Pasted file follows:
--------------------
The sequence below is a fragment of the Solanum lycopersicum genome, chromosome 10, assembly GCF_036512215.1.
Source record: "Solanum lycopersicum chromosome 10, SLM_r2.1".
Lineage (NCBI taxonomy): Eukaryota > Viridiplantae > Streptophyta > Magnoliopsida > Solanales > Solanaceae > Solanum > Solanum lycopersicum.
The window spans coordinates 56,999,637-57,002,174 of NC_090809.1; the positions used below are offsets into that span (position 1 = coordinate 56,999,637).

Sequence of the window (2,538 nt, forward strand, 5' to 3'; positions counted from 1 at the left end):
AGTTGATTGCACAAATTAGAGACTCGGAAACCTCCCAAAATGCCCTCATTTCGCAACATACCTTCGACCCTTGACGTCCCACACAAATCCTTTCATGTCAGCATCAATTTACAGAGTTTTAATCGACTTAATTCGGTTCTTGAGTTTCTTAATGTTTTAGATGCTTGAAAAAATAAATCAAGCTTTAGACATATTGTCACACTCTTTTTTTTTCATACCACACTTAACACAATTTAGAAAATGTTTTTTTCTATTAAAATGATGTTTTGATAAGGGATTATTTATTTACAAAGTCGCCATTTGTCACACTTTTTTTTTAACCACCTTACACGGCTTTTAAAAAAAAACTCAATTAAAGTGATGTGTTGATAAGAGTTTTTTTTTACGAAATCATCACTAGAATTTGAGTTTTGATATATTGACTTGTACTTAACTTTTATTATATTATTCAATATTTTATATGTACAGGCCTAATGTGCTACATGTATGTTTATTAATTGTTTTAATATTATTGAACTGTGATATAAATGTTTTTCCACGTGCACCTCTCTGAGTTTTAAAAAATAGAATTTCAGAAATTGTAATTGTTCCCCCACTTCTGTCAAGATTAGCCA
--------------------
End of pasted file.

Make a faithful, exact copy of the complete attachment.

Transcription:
The sequence below is a fragment of the Solanum lycopersicum genome, chromosome 10, assembly GCF_036512215.1.
Source record: "Solanum lycopersicum chromosome 10, SLM_r2.1".
Lineage (NCBI taxonomy): Eukaryota > Viridiplantae > Streptophyta > Magnoliopsida > Solanales > Solanaceae > Solanum > Solanum lycopersicum.
The window spans coordinates 56,999,637-57,002,174 of NC_090809.1; the positions used below are offsets into that span (position 1 = coordinate 56,999,637).

Sequence of the window (2,538 nt, forward strand, 5' to 3'; positions counted from 1 at the left end):
AGTTGATTGCACAAATTAGAGACTCGGAAACCTCCCAAAATGCCCTCATTTCGCAACATACCTTCGACCCTTGACGTCCCACACAAATCCTTTCATGTCAGCATCAATTTACAGAGTTTTAATCGACTTAATTCGGTTCTTGAGTTTCTTAATGTTTTAGATGCTTGAAAAAATAAATCAAGCTTTAGACATATTGTCACACTCTTTTTTTTTCATACCACACTTAACACAATTTAGAAAATGTTTTTTTCTATTAAAATGATGTTTTGATAAGGGATTATTTATTTACAAAGTCGCCATTTGTCACACTTTTTTTTTAACCACCTTACACGGCTTTTAAAAAAAAACTCAATTAAAGTGATGTGTTGATAAGAGTTTTTTTTTACGAAATCATCACTAGAATTTGAGTTTTGATATATTGACTTGTACTTAACTTTTATTATATTATTCAATATTTTATATGTACAGGCCTAATGTGCTACATGTATGTTTATTAATTGTTTTAATATTATTGAACTGTGATATAAATGTTTTTCCACGTGCACCTCTCTGAGTTTTAAAAAATAGAATTTCAGAAATTGTAATTGTTCCCCCACTTCTGTCAAGATTAGCCA